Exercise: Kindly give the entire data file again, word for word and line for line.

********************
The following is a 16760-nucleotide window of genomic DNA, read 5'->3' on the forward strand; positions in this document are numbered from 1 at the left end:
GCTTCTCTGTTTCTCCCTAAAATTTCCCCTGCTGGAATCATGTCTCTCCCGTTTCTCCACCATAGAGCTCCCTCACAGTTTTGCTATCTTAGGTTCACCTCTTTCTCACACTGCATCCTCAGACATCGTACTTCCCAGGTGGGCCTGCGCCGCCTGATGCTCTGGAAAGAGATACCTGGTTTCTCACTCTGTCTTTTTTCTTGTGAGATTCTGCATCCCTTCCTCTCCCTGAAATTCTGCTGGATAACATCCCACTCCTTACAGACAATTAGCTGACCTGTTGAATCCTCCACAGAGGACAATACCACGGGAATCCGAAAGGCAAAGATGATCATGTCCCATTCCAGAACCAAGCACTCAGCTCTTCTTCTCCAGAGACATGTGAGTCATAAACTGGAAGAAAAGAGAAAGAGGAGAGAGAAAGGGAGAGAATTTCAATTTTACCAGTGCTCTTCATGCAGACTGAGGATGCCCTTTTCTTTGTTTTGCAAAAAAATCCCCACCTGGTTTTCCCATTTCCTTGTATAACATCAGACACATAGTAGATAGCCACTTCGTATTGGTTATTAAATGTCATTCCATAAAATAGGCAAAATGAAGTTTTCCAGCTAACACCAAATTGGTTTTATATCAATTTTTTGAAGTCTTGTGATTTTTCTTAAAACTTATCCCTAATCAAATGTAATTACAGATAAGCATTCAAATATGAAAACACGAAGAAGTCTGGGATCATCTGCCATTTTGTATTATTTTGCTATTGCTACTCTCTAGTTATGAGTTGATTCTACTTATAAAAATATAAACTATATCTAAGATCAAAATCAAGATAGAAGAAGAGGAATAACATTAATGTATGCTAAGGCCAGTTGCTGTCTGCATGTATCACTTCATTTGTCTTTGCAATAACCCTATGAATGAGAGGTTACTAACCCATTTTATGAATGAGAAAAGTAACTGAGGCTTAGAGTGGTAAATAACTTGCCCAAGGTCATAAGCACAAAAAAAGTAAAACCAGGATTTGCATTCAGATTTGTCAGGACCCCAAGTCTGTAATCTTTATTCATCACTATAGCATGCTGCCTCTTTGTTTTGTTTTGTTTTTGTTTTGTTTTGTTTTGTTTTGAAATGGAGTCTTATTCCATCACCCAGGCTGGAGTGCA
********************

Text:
The following is a 16760-nucleotide window of genomic DNA, read 5'->3' on the forward strand; positions in this document are numbered from 1 at the left end:
GCTTCTCTGTTTCTCCCTAAAATTTCCCCTGCTGGAATCATGTCTCTCCCGTTTCTCCACCATAGAGCTCCCTCACAGTTTTGCTATCTTAGGTTCACCTCTTTCTCACACTGCATCCTCAGACATCGTACTTCCCAGGTGGGCCTGCGCCGCCTGATGCTCTGGAAAGAGATACCTGGTTTCTCACTCTGTCTTTTTTCTTGTGAGATTCTGCATCCCTTCCTCTCCCTGAAATTCTGCTGGATAACATCCCACTCCTTACAGACAATTAGCTGACCTGTTGAATCCTCCACAGAGGACAATACCACGGGAATCCGAAAGGCAAAGATGATCATGTCCCATTCCAGAACCAAGCACTCAGCTCTTCTTCTCCAGAGACATGTGAGTCATAAACTGGAAGAAAAGAGAAAGAGGAGAGAGAAAGGGAGAGAATTTCAATTTTACCAGTGCTCTTCATGCAGACTGAGGATGCCCTTTTCTTTGTTTTGCAAAAAAATCCCCACCTGGTTTTCCCATTTCCTTGTATAACATCAGACACATAGTAGATAGCCACTTCGTATTGGTTATTAAATGTCATTCCATAAAATAGGCAAAATGAAGTTTTCCAGCTAACACCAAATTGGTTTTATATCAATTTTTTGAAGTCTTGTGATTTTTCTTAAAACTTATCCCTAATCAAATGTAATTACAGATAAGCATTCAAATATGAAAACACGAAGAAGTCTGGGATCATCTGCCATTTTGTATTATTTTGCTATTGCTACTCTCTAGTTATGAGTTGATTCTACTTATAAAAATATAAACTATATCTAAGATCAAAATCAAGATAGAAGAAGAGGAATAACATTAATGTATGCTAAGGCCAGTTGCTGTCTGCATGTATCACTTCATTTGTCTTTGCAATAACCCTATGAATGAGAGGTTACTAACCCATTTTATGAATGAGAAAAGTAACTGAGGCTTAGAGTGGTAAATAACTTGCCCAAGGTCATAAGCACAAAAAAAGTAAAACCAGGATTTGCATTCAGATTTGTCAGGACCCCAAGTCTGTAATCTTTATTCATCACTATAGCATGCTGCCTCTTTGTTTTGTTTTGTTTTTGTTTTGTTTTGTTTTGTTTTGAAATGGAGTCTTATTCCATCACCCAGGCTGGAGTGCA